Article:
John Langdon Down
In 1866 John Langdon Down, a British physician, described the disease with which his name is still associated: Down's syndrome or Trisomy 21, which he himself called Mongolism.
John Langdon Down worked at Earlswood in a home for people with disabilities. He found that many of his patients were congregating. They showed similar characteristics (flattened face, rounder cheeks, the eyes showed a different position, more distant, ...).
Most doctors were of the opinion that mentally handicapped people can't learn, but John Langdon Down was convinced that with the necessary measures every individual has the possibility to develop. Until his death, John Langdon Down was committed to promoting the development of his clients.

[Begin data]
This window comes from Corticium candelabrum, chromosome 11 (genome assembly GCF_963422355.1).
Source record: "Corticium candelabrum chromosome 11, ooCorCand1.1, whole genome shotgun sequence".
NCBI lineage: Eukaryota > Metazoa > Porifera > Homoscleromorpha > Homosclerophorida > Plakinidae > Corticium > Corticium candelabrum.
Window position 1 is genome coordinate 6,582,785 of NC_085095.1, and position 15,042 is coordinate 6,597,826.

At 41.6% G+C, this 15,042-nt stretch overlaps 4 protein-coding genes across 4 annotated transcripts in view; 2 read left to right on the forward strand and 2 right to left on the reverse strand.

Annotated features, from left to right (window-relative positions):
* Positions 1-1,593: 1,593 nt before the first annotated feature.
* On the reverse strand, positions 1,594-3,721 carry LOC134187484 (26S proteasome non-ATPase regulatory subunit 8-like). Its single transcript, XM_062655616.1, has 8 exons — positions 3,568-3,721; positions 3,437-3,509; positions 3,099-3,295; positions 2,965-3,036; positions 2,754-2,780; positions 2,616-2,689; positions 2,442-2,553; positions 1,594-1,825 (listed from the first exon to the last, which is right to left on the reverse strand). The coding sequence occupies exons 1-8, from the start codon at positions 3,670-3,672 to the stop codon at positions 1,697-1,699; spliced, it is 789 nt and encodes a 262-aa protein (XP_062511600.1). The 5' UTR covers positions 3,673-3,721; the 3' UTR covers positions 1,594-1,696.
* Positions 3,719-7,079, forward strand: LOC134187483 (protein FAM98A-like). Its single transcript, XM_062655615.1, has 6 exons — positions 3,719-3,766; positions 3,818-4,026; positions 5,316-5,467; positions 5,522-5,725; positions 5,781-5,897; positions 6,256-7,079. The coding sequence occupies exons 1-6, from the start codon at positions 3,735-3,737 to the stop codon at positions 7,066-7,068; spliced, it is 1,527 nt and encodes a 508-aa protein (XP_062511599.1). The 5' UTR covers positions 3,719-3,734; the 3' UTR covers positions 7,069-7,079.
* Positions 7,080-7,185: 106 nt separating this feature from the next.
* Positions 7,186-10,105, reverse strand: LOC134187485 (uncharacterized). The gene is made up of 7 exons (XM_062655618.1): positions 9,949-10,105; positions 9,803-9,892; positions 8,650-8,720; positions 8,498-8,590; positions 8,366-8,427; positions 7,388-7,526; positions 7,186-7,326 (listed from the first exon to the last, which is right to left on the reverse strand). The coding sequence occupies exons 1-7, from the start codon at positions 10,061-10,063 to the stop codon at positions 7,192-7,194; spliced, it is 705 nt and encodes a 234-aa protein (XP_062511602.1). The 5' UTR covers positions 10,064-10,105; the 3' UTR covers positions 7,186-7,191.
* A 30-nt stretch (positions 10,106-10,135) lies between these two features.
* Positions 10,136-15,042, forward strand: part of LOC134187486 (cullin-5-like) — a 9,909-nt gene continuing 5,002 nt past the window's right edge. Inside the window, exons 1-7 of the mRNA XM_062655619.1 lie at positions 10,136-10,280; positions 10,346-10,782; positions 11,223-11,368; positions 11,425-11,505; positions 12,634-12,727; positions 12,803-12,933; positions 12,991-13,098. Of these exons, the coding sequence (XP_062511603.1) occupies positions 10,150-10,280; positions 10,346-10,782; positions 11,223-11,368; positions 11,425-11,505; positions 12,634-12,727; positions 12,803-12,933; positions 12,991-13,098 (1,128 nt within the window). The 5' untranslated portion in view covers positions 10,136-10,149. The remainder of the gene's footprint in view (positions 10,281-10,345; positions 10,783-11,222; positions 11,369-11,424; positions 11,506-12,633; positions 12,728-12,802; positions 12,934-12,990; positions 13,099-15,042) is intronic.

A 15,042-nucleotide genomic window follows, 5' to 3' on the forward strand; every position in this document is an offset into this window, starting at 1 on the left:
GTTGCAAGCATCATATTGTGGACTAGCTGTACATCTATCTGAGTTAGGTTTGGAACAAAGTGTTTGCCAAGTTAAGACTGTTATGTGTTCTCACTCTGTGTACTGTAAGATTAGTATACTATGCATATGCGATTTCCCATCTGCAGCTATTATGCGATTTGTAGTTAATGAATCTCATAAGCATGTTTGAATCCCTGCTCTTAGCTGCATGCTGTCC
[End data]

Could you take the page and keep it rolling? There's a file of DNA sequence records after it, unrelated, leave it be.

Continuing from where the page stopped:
Jérôme Lejeune was a physician and professor of genetics, co-author of the discovery of the chromosomal abnormality responsible for trisomy 21, in collaboration with Raymond Turpin and Marthe Gautier.
In October 1958, Jérôme Lejeune announced the discovery of trisomy 21 and Down syndrome at a genetics seminar at McGill University, Canada.
For the first time in the history of genetic medicine, a link was established between mental retardation and a chromosomal abnormality. Jérôme Lejeune and his collaborators later discovered the mechanism of many other chromosomal diseases, paving the way for cytogenetics and modern genetics.
Trisomy 21 is so named following the discovery of its genetic origin by Professor J. Lejeune in 1959 is due to the accidental presence of three copies of chromosome 21 instead of two.